December 16, 2021
At flood workshops and conferences, I often hear people say that everyone should have flood insurance because any home can flood. I have often thought, “Well, almost everyone can flood. But my childhood home cannot flood, because my parents live on top of a ridge in the mountains of Pennsylvania. If they flood, everyone has flooded.”
You can imagine my surprise when I called home last winter to find that indeed their house was flooding. The inundation was not caused by heavy rain or a swollen river, but rather from a winter weather phenomenon called an ice dam.
According to the University of Minnesota’s Cooperative Extension, an ice dam is “a ridge of ice that forms at the edge of a roof and prevents melting snow (water) from draining off the roof.”
For ice dams to form, several factors need to take place.
The first factor is the presence of a building in a cold climate with sub-freezing temperatures and prolonged snow cover on roof tops. When a portion of a roof warms up and the temperature exceeds the freezing threshold, snow begins to melt and flow downward. An ice dam forms when another portion of the roof, typically near the roof edge or on the eave, remains cold and retains a sub-freezing temperature, where the water re-freezes and forms an ice dam.
After the ice dam forms, additional meltwater begins to pool on the roof above the dam, and can even be forced to flow backwards, up the slope of the roof, enabling the water to be forced under the shingles, or otherwise leak into the home and damage the ceiling, walls, insulation, or other areas.
In the case of the flood at my childhood home, dammed water was forced to flow upslope, working its way under shingles and getting into the walls of the house. The water then ran down the walls for two stories to the basement, where it pooled on the floor.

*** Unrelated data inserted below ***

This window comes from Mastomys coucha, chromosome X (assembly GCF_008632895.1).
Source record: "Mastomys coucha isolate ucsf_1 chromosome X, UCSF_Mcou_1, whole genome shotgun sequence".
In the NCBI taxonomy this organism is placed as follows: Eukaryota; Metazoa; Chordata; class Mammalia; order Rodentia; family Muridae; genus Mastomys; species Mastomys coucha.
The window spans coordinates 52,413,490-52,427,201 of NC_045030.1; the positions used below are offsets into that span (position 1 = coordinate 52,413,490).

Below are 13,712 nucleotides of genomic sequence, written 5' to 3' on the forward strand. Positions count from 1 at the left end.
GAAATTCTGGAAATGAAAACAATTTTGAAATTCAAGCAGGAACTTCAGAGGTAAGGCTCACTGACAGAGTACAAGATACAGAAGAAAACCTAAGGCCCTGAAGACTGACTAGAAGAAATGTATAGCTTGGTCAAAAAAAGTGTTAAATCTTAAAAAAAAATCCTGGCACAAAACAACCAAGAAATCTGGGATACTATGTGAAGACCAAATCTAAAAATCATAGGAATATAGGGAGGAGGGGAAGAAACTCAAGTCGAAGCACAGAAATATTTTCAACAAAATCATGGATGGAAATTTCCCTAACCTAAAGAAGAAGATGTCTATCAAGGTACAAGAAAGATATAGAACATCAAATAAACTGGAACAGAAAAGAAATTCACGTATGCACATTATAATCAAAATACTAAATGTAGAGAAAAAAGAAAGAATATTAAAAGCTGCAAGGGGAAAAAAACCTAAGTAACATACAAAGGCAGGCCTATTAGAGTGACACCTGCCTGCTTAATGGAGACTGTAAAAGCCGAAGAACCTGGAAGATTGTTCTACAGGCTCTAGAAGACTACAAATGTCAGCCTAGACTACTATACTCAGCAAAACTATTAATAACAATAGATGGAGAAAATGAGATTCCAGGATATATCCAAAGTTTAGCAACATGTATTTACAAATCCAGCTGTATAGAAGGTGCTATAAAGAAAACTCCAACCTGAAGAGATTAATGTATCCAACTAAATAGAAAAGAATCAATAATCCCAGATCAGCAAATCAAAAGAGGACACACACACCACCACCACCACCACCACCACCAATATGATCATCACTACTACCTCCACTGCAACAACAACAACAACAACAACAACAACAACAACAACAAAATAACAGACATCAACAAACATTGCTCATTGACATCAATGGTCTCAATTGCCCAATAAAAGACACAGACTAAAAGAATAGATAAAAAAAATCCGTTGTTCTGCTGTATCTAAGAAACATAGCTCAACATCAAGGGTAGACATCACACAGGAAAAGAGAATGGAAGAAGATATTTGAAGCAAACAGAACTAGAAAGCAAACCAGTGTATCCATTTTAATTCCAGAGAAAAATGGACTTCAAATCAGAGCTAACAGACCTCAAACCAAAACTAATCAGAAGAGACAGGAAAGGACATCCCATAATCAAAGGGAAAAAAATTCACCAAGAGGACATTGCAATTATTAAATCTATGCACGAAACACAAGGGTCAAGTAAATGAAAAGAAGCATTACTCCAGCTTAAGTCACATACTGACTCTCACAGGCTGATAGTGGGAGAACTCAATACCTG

The good news about ice dams is that they take time to build up, so they do not typically form in parts of the country that observe sub-freezing weather for short duration, like the southern states. Mike Kampnich, a roofing expert based in Watertown, New York, along the Canadian border, clarifies, “ice dams cannot form in a week or two, they need at least three weeks for the ice to build up.”
Climatology on the average number of days with sub-freezing temperatures can be hard to find, but the Midwestern Regional Climate Center’s Vegetation Impact Program provides an interactive mapping platform to visualize these data. The data were last updated in June 2021, as of the time this article was published, but presumably these data will be updated again soon, as the winter season 2021–2022 is just getting under way, and other data layers on the system are up-to-date.
Readers should note that a national map of consecutive sub-freezing temperatures does not tell us everything we need to know about ice dam formation risk. If a location observes a high temperature of 33 degrees Fahrenheit, the clock is reset for this calculation, even though little snow and ice has melted if the weather was cloudy at that time. Also, snow cover is a necessary factor for forming ice dams—a dry location with little or no snow cover will not have problems with ice dams, even if they observe a long stretch of sub-freezing temperatures.
The geography of the processes for ice dam formation canal so vary regionally, depending on the amount of sunshine that is usually observed during the winter months. In the cloudy Great Lakes region, for example, most of the differential in roof temperature will come from inadequate insulation, which enables portions of a roof to thaw. However, in the Intermountain West, stronger winter sunshine often melts snow on one part of the roof, while areas in the shade remain below freezing. This temperature differential can lead to ice dam formation.